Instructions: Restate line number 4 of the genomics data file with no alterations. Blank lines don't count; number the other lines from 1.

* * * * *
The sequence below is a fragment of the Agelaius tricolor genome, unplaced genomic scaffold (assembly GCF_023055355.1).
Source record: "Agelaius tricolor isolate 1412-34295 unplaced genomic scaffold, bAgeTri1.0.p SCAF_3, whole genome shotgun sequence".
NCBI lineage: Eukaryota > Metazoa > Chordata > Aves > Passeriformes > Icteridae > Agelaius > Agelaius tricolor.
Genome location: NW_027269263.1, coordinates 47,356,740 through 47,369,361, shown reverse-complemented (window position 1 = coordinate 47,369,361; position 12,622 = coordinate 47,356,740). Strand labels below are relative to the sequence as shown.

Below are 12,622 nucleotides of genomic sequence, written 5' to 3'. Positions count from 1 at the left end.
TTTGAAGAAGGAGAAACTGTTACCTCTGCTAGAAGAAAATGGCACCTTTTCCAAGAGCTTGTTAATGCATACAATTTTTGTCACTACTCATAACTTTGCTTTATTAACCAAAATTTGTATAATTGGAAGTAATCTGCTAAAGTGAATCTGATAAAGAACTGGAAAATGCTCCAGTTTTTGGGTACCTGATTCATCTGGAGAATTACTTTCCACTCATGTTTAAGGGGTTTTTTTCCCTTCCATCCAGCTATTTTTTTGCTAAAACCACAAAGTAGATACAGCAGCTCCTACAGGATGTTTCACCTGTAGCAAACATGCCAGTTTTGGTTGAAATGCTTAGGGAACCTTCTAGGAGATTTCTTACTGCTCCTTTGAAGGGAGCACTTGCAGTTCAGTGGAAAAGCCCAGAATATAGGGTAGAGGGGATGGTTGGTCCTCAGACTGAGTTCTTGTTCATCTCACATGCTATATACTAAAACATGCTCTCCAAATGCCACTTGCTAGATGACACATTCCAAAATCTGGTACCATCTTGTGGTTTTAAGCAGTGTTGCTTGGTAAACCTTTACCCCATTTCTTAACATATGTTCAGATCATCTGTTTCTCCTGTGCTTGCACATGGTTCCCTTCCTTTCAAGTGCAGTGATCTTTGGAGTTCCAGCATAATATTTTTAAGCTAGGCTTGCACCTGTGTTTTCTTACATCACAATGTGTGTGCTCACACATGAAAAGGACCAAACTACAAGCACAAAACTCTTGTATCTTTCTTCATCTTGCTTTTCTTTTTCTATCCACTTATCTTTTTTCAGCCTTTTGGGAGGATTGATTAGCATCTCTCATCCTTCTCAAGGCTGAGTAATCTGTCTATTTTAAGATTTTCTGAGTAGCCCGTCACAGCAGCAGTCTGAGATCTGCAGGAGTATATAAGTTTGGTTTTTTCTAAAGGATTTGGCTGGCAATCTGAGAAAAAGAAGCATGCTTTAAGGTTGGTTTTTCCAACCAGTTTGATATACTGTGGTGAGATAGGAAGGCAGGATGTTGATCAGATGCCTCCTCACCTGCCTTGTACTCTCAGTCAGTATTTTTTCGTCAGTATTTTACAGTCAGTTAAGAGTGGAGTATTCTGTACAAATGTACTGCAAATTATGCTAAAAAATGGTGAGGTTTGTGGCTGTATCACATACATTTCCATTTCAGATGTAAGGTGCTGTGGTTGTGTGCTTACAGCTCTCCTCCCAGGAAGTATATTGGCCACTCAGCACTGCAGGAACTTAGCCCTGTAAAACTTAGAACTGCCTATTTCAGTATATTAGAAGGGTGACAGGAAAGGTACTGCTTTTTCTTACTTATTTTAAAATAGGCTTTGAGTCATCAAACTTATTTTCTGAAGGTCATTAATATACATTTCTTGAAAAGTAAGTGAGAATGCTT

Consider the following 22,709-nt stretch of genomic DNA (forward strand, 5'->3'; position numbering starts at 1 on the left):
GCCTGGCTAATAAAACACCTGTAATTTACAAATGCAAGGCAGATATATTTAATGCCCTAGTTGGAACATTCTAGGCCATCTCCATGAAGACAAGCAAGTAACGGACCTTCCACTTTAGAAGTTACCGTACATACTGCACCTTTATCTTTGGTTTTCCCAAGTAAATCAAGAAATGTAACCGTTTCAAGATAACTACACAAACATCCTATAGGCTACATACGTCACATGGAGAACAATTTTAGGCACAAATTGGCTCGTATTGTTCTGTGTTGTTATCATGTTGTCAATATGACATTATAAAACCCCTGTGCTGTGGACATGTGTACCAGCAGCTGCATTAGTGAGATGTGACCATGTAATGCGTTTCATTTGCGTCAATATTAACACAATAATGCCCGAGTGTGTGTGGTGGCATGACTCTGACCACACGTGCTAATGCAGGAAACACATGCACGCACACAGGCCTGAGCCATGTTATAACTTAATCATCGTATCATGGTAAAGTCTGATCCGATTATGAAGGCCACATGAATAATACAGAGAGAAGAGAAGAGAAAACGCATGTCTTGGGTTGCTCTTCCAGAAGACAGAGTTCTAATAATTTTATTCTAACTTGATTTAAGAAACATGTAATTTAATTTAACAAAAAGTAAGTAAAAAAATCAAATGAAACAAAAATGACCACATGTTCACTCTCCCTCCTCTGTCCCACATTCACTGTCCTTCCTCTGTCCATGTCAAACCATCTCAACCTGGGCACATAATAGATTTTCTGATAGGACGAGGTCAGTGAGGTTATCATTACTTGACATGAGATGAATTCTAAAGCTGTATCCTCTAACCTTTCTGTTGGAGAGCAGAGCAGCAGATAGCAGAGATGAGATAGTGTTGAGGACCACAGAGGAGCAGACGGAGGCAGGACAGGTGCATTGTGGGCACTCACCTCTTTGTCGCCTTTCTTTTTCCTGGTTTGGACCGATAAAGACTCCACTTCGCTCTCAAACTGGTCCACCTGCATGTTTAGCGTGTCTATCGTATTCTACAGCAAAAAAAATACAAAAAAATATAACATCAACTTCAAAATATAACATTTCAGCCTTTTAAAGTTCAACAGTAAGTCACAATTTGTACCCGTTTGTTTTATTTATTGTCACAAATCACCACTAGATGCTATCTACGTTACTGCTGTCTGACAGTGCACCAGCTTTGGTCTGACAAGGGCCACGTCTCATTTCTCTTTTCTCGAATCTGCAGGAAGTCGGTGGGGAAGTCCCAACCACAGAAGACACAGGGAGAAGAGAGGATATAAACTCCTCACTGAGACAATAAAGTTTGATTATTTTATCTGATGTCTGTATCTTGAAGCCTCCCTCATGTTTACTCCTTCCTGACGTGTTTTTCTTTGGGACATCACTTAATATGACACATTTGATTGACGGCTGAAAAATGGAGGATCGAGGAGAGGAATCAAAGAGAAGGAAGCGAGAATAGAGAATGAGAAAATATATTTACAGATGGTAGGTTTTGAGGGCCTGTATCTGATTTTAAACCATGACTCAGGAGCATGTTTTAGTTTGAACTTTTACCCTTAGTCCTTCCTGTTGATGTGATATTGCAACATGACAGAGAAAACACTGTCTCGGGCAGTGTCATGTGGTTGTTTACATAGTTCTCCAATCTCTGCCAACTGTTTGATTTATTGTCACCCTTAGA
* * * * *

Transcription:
Genome location: NW_027269263.1, coordinates 47,356,740 through 47,369,361, shown reverse-complemented (window position 1 = coordinate 47,369,361; position 12,622 = coordinate 47,356,740). Strand labels below are relative to the sequence as shown.